This raises the possibility that if Johnson doesn't secure a quickie trade agreement, he will again threaten to take Britain out of Europe with "no deal," returning the country to a retread of debates that dominated Prime Minister Theresa May's time in office - until she was booted out by her own party for not getting Brexit done.
Johnson's rival Corbyn is proposing a softer Brexit - plus the guarantee of a second referendum within six months, another national vote on whether to stay or go, with the option to call the whole thing off.
Labour has also been hammering away on a theme that the prime minister and his party "just don't care" about the beloved National Health Service - and are readying to sell it off to the Americans and President Donald Trump if they win.
While Brits who really want to remain in the E.U. might pivot to support Corbyn's promised "do-over" referendum, or a smaller anti-Brexit party, many voters confess they are burned out on Brexit and just want to see the pain end.
YouGov's constituency-by-constituency poll predicted Conservatives would win 339 seats and Labour 231. The Conservative gains were mostly forecast in the "red wall" areas of the north - Brexit-backing, working class areas that have long been Labour strongholds.
While Brexit has dominated the election, the two main party leaders have also been dogged by questions about character, and particularly their trustworthiness.
"As British elections have become more presidential, the question of the leader is now important," said Tony Travers, a politics professor London School of Economics.
Johnson has a reputation as someone with a loose relationship with the truth. He was fired from his first journalism job for making up a quote. He became a Brussels correspondent known for outrageous and factually questionable dispatches. In the Brexit referendum campaign, he promoted a highly inflated number on how much Britain contributes to the E.U.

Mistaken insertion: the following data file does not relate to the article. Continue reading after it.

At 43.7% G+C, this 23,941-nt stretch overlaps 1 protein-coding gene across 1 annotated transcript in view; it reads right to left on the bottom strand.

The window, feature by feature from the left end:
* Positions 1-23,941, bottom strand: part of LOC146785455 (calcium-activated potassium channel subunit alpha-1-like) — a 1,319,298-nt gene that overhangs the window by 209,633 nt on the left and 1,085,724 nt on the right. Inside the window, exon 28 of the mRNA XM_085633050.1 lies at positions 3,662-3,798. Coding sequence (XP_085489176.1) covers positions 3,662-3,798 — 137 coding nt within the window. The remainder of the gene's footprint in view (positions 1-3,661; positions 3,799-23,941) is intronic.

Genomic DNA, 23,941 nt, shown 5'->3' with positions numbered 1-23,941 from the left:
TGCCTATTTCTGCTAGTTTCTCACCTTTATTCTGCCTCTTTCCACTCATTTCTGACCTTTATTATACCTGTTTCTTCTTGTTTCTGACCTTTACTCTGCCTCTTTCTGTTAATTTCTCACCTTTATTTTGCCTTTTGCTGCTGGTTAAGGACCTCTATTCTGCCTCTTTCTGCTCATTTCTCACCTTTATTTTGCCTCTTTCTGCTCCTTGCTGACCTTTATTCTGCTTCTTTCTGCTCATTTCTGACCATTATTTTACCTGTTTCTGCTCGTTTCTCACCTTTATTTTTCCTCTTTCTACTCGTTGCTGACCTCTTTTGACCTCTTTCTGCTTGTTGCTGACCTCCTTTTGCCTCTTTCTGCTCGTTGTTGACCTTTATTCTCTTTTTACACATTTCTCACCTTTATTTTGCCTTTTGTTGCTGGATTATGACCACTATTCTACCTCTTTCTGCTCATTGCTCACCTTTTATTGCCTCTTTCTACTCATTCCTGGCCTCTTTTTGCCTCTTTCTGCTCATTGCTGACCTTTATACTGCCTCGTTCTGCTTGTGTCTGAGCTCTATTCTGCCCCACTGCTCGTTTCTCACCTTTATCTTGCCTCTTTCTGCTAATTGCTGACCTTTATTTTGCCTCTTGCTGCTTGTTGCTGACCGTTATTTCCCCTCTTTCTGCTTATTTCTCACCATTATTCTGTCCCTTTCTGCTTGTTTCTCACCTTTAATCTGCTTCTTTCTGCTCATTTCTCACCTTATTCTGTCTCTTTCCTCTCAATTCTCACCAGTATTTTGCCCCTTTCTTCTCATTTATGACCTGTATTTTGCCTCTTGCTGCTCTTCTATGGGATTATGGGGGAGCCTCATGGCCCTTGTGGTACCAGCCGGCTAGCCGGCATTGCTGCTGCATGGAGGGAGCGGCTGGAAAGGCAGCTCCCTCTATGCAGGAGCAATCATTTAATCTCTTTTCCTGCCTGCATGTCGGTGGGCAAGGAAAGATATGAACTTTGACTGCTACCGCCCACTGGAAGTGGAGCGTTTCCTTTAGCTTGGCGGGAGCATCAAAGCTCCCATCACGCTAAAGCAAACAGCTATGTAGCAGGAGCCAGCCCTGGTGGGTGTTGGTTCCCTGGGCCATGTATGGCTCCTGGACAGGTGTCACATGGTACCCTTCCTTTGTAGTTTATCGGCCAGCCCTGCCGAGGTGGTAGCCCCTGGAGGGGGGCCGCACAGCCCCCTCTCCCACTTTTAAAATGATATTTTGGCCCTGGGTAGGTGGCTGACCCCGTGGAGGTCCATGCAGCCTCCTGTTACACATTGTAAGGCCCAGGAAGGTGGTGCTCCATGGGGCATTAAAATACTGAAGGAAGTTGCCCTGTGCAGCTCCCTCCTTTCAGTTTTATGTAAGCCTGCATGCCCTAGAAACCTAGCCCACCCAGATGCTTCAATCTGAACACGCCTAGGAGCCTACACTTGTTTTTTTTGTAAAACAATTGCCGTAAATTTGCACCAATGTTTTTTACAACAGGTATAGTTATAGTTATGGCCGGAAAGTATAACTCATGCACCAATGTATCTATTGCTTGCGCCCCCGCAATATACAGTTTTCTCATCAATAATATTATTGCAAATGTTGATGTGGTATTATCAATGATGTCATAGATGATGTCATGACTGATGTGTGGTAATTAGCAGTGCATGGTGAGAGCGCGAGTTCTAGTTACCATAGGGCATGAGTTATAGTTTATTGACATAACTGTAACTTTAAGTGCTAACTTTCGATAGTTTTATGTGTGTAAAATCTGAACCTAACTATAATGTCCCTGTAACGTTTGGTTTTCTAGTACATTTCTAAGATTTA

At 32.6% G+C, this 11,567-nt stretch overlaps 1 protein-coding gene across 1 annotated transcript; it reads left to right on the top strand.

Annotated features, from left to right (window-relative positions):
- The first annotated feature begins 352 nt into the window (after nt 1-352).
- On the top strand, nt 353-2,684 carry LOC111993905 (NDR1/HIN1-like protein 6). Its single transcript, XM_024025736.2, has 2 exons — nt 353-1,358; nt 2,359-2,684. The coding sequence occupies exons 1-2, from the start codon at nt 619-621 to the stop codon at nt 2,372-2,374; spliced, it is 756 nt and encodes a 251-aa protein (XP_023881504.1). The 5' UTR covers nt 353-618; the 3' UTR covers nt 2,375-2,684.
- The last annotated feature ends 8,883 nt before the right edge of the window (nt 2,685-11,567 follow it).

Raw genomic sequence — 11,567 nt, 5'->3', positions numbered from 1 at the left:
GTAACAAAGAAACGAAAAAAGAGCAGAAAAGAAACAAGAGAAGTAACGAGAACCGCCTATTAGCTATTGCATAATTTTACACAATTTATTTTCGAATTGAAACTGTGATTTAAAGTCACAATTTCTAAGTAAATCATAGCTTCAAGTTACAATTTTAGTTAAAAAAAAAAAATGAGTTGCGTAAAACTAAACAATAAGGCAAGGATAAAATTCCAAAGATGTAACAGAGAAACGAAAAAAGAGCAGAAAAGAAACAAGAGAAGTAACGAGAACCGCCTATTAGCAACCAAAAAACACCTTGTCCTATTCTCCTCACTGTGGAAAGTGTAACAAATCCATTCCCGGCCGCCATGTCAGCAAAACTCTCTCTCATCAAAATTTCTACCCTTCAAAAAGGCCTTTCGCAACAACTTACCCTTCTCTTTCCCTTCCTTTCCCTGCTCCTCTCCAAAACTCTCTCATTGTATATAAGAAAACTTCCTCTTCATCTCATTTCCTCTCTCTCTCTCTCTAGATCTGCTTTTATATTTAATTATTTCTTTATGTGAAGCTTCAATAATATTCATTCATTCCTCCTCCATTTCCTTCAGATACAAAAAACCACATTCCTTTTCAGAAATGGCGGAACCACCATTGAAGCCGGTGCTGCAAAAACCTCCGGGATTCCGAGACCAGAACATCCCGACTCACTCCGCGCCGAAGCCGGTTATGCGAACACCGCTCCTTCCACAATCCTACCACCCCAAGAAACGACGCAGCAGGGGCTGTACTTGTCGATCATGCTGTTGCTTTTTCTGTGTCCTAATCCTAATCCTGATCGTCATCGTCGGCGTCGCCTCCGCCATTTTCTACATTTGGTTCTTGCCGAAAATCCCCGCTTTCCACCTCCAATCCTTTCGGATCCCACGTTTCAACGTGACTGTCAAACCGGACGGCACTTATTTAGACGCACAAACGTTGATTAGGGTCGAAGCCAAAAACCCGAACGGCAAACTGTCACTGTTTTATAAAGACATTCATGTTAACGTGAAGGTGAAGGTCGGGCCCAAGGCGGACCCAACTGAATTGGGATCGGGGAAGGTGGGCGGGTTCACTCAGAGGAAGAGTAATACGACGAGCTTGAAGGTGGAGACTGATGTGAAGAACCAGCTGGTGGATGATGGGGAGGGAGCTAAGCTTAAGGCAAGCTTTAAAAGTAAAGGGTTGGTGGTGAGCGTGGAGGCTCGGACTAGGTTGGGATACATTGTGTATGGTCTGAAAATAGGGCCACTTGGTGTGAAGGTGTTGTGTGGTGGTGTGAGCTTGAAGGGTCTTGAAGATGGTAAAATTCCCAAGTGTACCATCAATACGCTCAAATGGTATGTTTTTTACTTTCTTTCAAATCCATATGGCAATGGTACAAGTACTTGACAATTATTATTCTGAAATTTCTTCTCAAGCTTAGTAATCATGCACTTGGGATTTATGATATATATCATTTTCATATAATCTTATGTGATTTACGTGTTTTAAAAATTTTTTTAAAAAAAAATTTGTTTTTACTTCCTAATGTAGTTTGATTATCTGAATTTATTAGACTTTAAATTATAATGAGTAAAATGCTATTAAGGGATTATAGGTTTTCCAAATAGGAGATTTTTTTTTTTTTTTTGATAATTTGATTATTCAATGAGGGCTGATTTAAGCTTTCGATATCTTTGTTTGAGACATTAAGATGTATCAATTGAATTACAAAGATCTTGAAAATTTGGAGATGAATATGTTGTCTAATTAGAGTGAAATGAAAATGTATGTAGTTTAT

That reputation may have been reinforced during this election campaign as Johnson evaded questions - on the impact of his Brexit deal on Northern Ireland, on how many hospitals his government would build, on his relationship with American entrepreneur Jennifer Arcuri, who accused him of ghosting her like "some fleeting one-night stand."
On the final day of campaigning, Johnson was reported to have dodged an interview by hiding in a refrigerator.
And then there's Corbyn, a European-style socialist, who has been mocked for years by Conservative news media as a "red menace." When Labour released its campaign platform last month, the tabloid Daily Mail labeled it "the Marxist Manifesto." Corbyn has additionally been criticized for refusing to be pinned down in his position on Brexit and for failing to root out anti-Semitism from his party.
It's notable that many Labour and Conservative candidates make zero mention of their party leaders on their websites and leaflets, presumably because they think they have a better chance of winning without the association.
Looking back on the campaign, there have been several potentially pivotal moments.
The Conservatives got a boost when Nigel Farage's Brexit Party decided not to contest seats the Tories won in 2017.
And Trump arguably did the prime minister a favor when he said the U.S. wouldn't want Britain's health system even if it were handed over "on a silver platter."
But one of the most important moments of the election may have come just before it was called - when Johnson successfully renegotiated a withdrawal deal with E.U. leaders though he failed to get parliamentary support for his fast-tracked timetable.
Unlike his predecessor, Theresa May, who called an election to strengthen her hand in negotiations with the E.U., Johnson can pitch Brexit as something that is nearly done and just needs an extra push to get over the finish line.
Rob Ford, a professor of politics at the University of Manchester, said Johnson recognized that even if the deal wasn't perfect, or if he had to make "ridiculous promises or comprises to get majority support, once it had majority support, it was something. And something always beats nothing, particularly when people are feeling frustrated and impatient."
"That," Ford said, "may well be the turning point that has enabled this to be framed so effectively as the Brexit election."
(Except for the headline, this story has not been edited by NDTV staff and is published from a syndicated feed.)